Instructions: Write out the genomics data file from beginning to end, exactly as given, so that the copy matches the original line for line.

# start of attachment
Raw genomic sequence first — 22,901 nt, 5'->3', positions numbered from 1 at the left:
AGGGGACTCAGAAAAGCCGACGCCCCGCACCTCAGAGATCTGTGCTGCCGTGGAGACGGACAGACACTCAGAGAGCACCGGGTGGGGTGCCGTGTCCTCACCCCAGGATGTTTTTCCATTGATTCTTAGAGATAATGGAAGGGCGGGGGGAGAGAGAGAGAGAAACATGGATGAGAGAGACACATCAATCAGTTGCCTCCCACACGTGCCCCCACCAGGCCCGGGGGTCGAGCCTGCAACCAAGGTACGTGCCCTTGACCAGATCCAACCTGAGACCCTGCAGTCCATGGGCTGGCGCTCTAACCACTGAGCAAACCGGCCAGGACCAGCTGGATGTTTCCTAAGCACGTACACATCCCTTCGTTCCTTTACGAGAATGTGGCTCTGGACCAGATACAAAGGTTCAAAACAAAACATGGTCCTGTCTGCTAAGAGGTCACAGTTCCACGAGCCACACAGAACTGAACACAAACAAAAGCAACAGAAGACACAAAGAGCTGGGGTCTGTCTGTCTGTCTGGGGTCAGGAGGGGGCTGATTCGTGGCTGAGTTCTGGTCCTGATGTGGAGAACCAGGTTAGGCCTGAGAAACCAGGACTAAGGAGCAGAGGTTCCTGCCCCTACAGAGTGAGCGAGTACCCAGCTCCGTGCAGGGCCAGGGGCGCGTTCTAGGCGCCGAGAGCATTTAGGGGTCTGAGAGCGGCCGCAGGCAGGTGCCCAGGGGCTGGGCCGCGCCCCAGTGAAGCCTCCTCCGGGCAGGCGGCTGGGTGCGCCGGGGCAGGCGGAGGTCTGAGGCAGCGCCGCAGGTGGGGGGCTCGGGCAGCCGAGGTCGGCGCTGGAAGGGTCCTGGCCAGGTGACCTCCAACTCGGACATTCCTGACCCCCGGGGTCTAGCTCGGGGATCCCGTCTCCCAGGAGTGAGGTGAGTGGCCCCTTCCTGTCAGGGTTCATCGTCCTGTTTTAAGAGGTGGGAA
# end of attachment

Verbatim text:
Raw genomic sequence first — 22,901 nt, 5'->3', positions numbered from 1 at the left:
AGGGGACTCAGAAAAGCCGACGCCCCGCACCTCAGAGATCTGTGCTGCCGTGGAGACGGACAGACACTCAGAGAGCACCGGGTGGGGTGCCGTGTCCTCACCCCAGGATGTTTTTCCATTGATTCTTAGAGATAATGGAAGGGCGGGGGGAGAGAGAGAGAGAAACATGGATGAGAGAGACACATCAATCAGTTGCCTCCCACACGTGCCCCCACCAGGCCCGGGGGTCGAGCCTGCAACCAAGGTACGTGCCCTTGACCAGATCCAACCTGAGACCCTGCAGTCCATGGGCTGGCGCTCTAACCACTGAGCAAACCGGCCAGGACCAGCTGGATGTTTCCTAAGCACGTACACATCCCTTCGTTCCTTTACGAGAATGTGGCTCTGGACCAGATACAAAGGTTCAAAACAAAACATGGTCCTGTCTGCTAAGAGGTCACAGTTCCACGAGCCACACAGAACTGAACACAAACAAAAGCAACAGAAGACACAAAGAGCTGGGGTCTGTCTGTCTGTCTGGGGTCAGGAGGGGGCTGATTCGTGGCTGAGTTCTGGTCCTGATGTGGAGAACCAGGTTAGGCCTGAGAAACCAGGACTAAGGAGCAGAGGTTCCTGCCCCTACAGAGTGAGCGAGTACCCAGCTCCGTGCAGGGCCAGGGGCGCGTTCTAGGCGCCGAGAGCATTTAGGGGTCTGAGAGCGGCCGCAGGCAGGTGCCCAGGGGCTGGGCCGCGCCCCAGTGAAGCCTCCTCCGGGCAGGCGGCTGGGTGCGCCGGGGCAGGCGGAGGTCTGAGGCAGCGCCGCAGGTGGGGGGCTCGGGCAGCCGAGGTCGGCGCTGGAAGGGTCCTGGCCAGGTGACCTCCAACTCGGACATTCCTGACCCCCGGGGTCTAGCTCGGGGATCCCGTCTCCCAGGAGTGAGGTGAGTGGCCCCTTCCTGTCAGGGTTCATCGTCCTGTTTTAAGAGGTGGGAA